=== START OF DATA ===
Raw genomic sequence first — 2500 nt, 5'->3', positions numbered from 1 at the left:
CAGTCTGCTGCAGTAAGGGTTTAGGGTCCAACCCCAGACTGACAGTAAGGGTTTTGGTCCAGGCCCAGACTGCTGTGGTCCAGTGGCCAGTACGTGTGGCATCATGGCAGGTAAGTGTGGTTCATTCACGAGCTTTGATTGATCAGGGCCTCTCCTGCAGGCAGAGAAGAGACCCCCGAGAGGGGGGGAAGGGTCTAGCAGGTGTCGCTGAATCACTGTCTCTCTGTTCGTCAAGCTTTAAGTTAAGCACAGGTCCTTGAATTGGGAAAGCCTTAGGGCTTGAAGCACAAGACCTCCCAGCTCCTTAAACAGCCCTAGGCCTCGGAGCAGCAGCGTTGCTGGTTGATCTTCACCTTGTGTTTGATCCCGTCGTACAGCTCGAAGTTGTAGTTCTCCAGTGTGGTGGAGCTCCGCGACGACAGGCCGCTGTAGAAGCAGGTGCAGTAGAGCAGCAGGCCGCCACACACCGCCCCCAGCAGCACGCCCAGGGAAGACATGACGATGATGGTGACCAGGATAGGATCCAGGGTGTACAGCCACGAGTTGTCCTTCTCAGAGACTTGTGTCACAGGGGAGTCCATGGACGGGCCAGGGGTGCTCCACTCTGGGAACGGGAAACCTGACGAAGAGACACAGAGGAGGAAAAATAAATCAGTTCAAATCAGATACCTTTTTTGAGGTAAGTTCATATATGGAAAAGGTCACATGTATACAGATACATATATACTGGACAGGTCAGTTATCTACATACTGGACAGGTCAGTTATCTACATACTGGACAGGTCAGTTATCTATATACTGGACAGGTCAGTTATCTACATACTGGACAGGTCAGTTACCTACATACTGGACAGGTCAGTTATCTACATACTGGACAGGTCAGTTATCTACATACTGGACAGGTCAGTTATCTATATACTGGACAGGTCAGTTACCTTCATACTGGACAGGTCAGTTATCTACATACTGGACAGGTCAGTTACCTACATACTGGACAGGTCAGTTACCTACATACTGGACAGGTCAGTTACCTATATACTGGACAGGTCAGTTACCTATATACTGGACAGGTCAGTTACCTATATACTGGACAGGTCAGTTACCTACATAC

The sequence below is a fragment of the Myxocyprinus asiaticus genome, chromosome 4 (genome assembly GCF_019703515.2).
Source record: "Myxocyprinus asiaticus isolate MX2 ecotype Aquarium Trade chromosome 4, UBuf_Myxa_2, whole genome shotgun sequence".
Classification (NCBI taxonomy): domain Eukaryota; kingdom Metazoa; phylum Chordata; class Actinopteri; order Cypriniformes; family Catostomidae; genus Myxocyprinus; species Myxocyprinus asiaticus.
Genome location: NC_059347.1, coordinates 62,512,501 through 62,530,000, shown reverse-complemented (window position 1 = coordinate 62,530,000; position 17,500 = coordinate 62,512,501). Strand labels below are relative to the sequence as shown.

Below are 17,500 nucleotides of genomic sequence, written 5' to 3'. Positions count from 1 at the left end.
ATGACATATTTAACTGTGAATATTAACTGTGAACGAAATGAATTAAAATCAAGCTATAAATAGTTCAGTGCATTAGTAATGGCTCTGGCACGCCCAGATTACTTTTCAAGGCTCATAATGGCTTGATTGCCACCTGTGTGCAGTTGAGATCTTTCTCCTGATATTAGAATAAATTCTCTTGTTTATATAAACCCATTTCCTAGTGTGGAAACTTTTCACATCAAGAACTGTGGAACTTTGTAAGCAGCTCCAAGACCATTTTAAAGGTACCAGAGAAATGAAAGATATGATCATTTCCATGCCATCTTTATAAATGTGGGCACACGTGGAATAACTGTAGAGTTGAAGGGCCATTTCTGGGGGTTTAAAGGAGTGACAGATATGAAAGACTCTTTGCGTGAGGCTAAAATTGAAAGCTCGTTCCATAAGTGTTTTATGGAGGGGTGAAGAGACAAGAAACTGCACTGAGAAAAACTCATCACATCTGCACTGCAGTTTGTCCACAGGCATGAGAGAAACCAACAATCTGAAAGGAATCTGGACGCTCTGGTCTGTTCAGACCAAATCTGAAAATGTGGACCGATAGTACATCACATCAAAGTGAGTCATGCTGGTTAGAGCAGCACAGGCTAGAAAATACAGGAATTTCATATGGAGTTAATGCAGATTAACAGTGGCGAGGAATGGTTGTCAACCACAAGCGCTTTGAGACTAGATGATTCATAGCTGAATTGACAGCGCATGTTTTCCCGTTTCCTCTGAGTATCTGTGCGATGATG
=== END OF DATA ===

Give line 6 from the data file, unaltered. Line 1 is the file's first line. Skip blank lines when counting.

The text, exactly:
Genome location: NC_059347.1, coordinates 62,512,501 through 62,530,000, shown reverse-complemented (window position 1 = coordinate 62,530,000; position 17,500 = coordinate 62,512,501). Strand labels below are relative to the sequence as shown.